Physical benefits of a water birth
By Kidspot Team |
Some physical advantages of using the bath can include:
Decreased need for medicated pain relief
Whether you end up having your baby in the water or not, the main motivation for most women getting into a bath during labour is to use a natural form of pain relief. In most cases it helps them avoid using medical forms of pain relief, along with their possible side affects (although a few women will use the gas in the bath as well). The warmth of the water directly relieves some of the pain, but the main way a bath works is by helping you feel more relaxed and less fearful. Within half an hour or so your body produces less of the of 'fight / flight' hormones (adrenaline and noradrenaline). These are the hormones you release when you are feeling anxious or threatened. As these are reduced the body produces more endorphin hormones, which give you natural pain relief. Groups of women using the bath in their labours have been shown to rarely use narcotic medications such as Pethidine.
Fast dilation of the cervix
Studies so far on this are inconclusive but there are many documented cases of women getting into the bath in good strong labour (more than 4 cms) and becoming fully dilated (10cms) within an hour or two.
It is believed that the body's response to being emersed in the water increases the release of the hormone oxytocin. This usually only lasts for an hour or 2, so for women who get into the bath too early (less than 3 to 4 cms) they may find they progress well for a while but then the labour slows. Many women who enter the bath prelabouring find that the warm bath stops or slows their contractions within minutes of getting into the bath.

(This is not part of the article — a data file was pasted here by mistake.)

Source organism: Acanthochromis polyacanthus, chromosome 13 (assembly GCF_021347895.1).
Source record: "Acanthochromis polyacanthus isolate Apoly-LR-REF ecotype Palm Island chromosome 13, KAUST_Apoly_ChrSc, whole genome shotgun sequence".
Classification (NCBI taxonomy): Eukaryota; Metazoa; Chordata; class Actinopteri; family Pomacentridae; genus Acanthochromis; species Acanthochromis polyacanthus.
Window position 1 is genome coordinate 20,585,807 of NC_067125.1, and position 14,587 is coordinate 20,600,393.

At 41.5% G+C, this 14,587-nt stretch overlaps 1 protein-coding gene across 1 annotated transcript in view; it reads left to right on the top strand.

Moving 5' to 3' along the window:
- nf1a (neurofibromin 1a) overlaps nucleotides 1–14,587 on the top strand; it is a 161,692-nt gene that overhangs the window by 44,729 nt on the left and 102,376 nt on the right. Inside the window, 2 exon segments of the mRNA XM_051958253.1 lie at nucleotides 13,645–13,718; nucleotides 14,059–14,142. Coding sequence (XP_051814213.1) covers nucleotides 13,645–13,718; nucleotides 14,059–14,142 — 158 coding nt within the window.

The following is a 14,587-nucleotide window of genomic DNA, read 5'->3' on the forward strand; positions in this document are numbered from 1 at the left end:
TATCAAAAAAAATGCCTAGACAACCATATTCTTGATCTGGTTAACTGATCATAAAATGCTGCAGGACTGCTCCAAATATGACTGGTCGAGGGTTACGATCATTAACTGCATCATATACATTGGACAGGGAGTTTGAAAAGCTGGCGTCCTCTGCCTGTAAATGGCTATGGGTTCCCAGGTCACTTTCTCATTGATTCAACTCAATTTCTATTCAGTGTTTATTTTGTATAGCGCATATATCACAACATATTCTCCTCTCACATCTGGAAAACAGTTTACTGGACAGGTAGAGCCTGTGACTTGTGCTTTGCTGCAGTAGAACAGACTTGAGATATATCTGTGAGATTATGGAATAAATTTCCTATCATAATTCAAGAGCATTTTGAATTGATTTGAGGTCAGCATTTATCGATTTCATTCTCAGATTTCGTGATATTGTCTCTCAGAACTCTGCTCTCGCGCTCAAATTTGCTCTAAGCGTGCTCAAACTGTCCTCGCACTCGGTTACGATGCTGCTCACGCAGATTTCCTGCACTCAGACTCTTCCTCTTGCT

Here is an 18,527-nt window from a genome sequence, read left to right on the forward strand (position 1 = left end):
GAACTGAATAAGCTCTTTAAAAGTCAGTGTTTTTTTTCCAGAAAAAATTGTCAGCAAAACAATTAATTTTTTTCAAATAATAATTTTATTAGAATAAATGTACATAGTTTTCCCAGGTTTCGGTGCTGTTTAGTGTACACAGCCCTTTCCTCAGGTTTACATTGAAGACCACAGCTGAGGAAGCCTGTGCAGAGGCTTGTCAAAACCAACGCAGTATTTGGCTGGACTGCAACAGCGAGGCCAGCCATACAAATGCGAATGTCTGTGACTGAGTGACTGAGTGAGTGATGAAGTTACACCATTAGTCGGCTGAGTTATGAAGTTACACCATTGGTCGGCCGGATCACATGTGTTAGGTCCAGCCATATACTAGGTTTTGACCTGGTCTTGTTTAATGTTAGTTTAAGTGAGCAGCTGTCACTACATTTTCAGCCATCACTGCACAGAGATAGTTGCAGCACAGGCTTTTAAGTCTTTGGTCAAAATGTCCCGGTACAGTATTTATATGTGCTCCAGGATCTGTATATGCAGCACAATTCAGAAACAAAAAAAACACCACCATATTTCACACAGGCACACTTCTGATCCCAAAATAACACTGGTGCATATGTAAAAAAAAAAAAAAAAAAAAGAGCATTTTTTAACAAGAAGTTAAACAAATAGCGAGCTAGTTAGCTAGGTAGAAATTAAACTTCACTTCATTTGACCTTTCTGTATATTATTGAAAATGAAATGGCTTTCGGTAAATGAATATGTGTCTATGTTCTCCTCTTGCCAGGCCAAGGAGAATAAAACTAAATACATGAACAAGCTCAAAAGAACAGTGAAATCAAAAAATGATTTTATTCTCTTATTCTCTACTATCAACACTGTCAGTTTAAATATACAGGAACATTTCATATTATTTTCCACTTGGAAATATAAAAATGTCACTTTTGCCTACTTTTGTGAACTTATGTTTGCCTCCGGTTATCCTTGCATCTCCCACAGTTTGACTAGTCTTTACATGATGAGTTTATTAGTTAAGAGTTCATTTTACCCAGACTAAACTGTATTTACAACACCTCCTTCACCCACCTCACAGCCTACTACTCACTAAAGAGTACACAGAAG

Lowering your blood pressure
For women who have mildly higher blood pressure, sitting in a warm bath will generally lower it back to within a more normal range. This is partly to do with relaxation and partly to do with dilating the blood vessels in the skin, which in turn lowers the blood pressure. (It is unlikely to work for women who have pre-eclampsia, a more severe form of high blood pressure in pregnancy).
If you are taking medications to help control your blood pressure be aware that 'beta-blockers' (usually medications ending in 'ol' such as propanolol, atenolol, metoprolol, and labetalol) can suppress the diving reflex in newborn babies (where the desire to take a breath is stopped until the baby surfaces). It is for this reason that women on beta-blockers, can labour in water but should not plan a water birth.
Less need for an oxytocin drip
If you are having a long and difficult labour or you feel you are not progressing because you are concerned or anxious or not dealing with the pain, then the bath may do the trick. Although inconclusive at present, some studies have shown that women who used the bath were less likely to need an oxytocin drip to augment their labour. (It must be noted that some women who get into the bath too early experience a slowing of their labour after an hour or two and then need an oxytocin drip to keep the labour progressing).
Less tearing and episiotomies
Although not all studies support this, there appears to be 12-18% decrease in tears for first time mothers who give birth in the water. The most startling finding is the dramatic reduction in episiotomy rates for women who give birth in the bath. This shows how protective the water can be against unnecessary interventions. (It is very hard for a caregiver to perform an episiotomy on you in the bath!). The physical reasons for less tearing could be attributed to the water softening or making the perineum more flexible, but more likely to be the warm water allowing the mother to relax her perineum more effectively, increasing the ability for it to stretch.
Satisfying birth experience
Surveys of women who have used a birthing pool generally reflect a positive birth experience for the mother. Women appreciate their ability to retain control of their labour and birth, the comfort and relief from the warm water, feeling 'insulated and protected' from the clinical surroundings and possible professional interference and the satisfaction in being able to avoid medical forms of pain relief.